Mr. Wagner moved to suppress the statements he made during that interview because, he contended, the government used unconstitutional methods to secure them. Doc. 27. He also asked the court to dismiss the Indictment (Doc. 1) against him because the FBI's ongoing operation of the Playpen site constituted outrageous conduct. Doc. 32. The court denied both motions. Doc. 48. The FBI's interrogation, the court held, was non-custodial, and Mr. Wagner voluntarily made the statements his motion sought to suppress. Id. at 13. And the court rejected Mr. Wagner's argument that the government's operation of the Playpen site amounted to outrageous conduct. Id. at 13-15. Mr. Wagner also moved to suppress: (1) evidence that law enforcement officers had gathered during their search of his computer and home; and (2) statements he made when agents executed the search warrant on his home. Docs. 25 & 26. The court again denied both motions. Doc. 47.[2]

         B. Mr. Wagner's Trial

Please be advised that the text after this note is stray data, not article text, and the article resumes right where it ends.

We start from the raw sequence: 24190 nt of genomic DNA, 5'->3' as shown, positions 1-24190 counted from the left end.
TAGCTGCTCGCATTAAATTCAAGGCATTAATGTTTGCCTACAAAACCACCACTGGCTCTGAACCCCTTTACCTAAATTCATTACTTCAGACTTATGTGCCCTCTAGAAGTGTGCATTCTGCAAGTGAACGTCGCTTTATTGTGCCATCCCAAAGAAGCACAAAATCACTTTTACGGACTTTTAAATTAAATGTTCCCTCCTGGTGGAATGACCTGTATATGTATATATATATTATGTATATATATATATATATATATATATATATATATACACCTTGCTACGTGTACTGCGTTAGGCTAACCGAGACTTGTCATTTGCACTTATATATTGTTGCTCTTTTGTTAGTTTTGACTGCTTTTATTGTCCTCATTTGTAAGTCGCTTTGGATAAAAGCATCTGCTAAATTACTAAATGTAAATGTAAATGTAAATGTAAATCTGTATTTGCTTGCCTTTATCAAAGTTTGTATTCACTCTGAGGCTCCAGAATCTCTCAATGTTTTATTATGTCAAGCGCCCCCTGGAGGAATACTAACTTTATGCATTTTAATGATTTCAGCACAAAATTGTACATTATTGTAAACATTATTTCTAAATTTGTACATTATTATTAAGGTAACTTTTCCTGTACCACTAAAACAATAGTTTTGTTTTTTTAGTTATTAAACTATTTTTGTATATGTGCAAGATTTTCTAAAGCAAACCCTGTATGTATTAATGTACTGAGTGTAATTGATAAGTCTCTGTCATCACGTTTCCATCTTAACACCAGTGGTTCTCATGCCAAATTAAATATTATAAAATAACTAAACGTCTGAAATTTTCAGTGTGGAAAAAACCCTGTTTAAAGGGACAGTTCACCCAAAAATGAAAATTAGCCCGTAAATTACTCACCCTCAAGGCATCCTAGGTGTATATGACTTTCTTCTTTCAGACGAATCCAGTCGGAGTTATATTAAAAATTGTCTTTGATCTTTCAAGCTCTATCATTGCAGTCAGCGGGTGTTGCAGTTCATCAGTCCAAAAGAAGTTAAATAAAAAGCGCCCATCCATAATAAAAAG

The government called two witnesses during Mr. Wagner's trial: (1) Agent Angie Jones, who interviewed Mr. Wagner when she and other agents executed the search warrant on Mr. Wagner's home; and (2) expert witness Amy Corrigan, a forensic examiner with the FBI who specializes in digital forensics. During its case, the government admitted into evidence a played recording of Agents Jones and Daniels's September 17, 2015, interview with Mr. Wagner. During that interview, Mr. Wagner told the agents he had served in the military and had been diagnosed with post-traumatic stress disorder. He also explained that he previously had a pornography addiction and had accessed publicly available websites to view pornography. Mr. Wagner told the agents that persons other than himself and his wife, Brenda Wagner, had lived in their home in the past. He also told them that the laptop they later seized required no password to access its files, though the Wi-Fi service at the Wagner home required a password to use. When agents accessed files on the laptop, they found a “TOR” folder on the computer's desktop. “TOR, ” short for “The Onion Router, ” requires users to download special software and input exact website addresses to view web pages anonymously. Also, TOR browsers disguise users' IP addresses. The agents also found child pornography files saved to the computer's desktop. Mr. Wagner denied any knowledge of the TOR browser or child pornography on the laptop.